Difference between revisions of "2005 AMC 10B Problems/Problem 19"

(Redirected page to 2005 AMC 12B Problems/Problem 9)
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== Problem ==
#REDIRECT[[2005 AMC 12B Problems/Problem 9]]
One fair die has faces <math>1</math>, <math>1</math>, <math>2</math>, <math>2</math>, <math>3</math>, <math>3</math> and another has faces <math>4</math>, <math>4</math>, <math>5</math>, <math>5</math>, <math>6</math>, <math>6</math>. The dice are rolled and the numbers on the top faces are added. What is the probability that the sum will be odd?
<math>\mathrm{(A)} \frac{1}{3} \qquad \mathrm{(B)} \frac{4}{9} \qquad \mathrm{(C)} \frac{1}{2} \qquad \mathrm{(D)} \frac{5}{9} \qquad \mathrm{(E)} \frac{2}{3} </math>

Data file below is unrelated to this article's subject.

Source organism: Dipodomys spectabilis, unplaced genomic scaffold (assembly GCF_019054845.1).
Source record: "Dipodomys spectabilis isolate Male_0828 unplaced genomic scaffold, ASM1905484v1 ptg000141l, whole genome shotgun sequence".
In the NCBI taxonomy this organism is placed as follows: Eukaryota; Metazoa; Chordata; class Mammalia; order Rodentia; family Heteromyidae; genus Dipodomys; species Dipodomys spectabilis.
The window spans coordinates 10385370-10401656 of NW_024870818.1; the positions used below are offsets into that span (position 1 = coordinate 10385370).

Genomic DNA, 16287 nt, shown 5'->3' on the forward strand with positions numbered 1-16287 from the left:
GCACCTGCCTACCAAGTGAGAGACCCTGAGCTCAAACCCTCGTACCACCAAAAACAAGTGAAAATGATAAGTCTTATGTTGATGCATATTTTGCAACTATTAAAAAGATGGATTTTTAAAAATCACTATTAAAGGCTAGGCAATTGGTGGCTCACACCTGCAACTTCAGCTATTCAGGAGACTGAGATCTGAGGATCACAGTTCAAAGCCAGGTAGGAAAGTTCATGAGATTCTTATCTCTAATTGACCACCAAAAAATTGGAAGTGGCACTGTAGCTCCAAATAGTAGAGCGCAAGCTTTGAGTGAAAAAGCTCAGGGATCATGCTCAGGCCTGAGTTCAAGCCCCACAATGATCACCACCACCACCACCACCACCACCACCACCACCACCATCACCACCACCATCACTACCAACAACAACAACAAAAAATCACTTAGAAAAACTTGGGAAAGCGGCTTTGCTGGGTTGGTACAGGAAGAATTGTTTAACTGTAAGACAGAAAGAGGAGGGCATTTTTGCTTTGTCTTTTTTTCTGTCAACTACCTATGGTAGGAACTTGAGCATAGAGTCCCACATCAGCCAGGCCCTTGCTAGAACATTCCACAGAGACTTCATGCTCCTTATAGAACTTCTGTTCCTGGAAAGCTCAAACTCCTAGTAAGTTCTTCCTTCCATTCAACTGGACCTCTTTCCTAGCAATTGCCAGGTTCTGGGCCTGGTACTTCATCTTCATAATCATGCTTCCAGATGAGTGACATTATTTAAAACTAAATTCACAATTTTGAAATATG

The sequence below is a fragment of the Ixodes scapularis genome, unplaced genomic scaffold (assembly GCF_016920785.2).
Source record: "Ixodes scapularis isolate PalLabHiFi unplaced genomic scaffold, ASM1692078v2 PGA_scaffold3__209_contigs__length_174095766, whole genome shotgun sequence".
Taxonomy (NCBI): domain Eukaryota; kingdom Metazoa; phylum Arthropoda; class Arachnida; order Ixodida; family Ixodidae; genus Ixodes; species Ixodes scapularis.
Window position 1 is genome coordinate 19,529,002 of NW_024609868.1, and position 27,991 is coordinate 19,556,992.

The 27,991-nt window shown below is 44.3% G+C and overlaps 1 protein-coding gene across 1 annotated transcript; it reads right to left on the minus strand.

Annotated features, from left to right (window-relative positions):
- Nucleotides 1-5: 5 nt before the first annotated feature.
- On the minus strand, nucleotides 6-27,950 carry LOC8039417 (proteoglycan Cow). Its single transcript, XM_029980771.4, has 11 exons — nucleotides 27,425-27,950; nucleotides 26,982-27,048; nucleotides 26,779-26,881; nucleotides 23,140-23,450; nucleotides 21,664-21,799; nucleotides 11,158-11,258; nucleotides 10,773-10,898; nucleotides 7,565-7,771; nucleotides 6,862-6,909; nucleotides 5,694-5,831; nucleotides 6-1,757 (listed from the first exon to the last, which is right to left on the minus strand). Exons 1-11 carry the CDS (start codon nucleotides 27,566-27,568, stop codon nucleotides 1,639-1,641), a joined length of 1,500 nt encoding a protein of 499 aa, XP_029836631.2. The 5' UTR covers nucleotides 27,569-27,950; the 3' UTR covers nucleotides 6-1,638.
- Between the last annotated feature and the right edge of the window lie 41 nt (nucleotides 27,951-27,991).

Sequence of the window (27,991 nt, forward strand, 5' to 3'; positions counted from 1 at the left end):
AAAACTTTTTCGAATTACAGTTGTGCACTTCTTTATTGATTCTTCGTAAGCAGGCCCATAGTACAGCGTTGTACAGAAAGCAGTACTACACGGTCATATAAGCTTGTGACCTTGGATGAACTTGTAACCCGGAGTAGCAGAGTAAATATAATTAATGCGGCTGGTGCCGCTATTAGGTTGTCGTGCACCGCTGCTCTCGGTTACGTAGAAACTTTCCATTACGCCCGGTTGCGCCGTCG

== Solution ==
For the sum to be odd, the resulting numbers must be of different parity. The probability that the first die is even and the second die is odd is <math>\frac{1}{3}*\frac{1}{3}=\frac{1}{9}</math> and the probability that the first die is odd and the second die is even is <math>\frac{2}{3}*\frac{2}{3}=\frac{4}{9}</math>. Therefore the probability that the dies have opposing parities (and consequently their sum is odd) is <math>\frac{1}{9}+\frac{4}{9}=\frac{5}{9}\Rightarrow \boxed{\mathrm{(D)}}</math>.
== See Also ==
*[[2005 AMC 10B Problems]]
[[Category:Introductory Combinatorics Problems]]

Latest revision as of 16:28, 12 July 2011

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